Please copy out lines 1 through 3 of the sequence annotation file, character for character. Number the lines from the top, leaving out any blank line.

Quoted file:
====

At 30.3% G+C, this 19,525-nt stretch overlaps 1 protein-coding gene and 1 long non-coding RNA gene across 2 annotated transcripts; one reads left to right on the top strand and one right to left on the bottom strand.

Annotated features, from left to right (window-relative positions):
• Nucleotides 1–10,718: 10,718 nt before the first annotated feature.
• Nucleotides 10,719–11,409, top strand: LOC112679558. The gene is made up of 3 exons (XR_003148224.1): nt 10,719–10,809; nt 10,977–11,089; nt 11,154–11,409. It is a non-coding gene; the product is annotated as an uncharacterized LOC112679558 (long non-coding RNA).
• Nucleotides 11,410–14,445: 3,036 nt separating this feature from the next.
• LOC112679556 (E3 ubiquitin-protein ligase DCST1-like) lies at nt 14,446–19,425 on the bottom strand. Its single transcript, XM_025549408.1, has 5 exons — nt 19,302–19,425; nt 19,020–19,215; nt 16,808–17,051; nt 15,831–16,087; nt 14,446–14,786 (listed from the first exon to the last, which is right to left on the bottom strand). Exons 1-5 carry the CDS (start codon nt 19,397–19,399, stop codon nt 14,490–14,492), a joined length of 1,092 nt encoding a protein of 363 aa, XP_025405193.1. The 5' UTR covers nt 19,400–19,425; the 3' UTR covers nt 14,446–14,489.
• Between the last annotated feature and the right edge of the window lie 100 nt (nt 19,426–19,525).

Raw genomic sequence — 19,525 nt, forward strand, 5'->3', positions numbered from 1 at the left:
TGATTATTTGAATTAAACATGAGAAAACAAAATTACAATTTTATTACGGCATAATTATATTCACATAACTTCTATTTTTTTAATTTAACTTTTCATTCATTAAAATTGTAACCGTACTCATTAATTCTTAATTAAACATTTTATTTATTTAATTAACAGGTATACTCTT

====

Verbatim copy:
At 30.3% G+C, this 19,525-nt stretch overlaps 1 protein-coding gene and 1 long non-coding RNA gene across 2 annotated transcripts; one reads left to right on the top strand and one right to left on the bottom strand.

Annotated features, from left to right (window-relative positions):
• Nucleotides 1–10,718: 10,718 nt before the first annotated feature.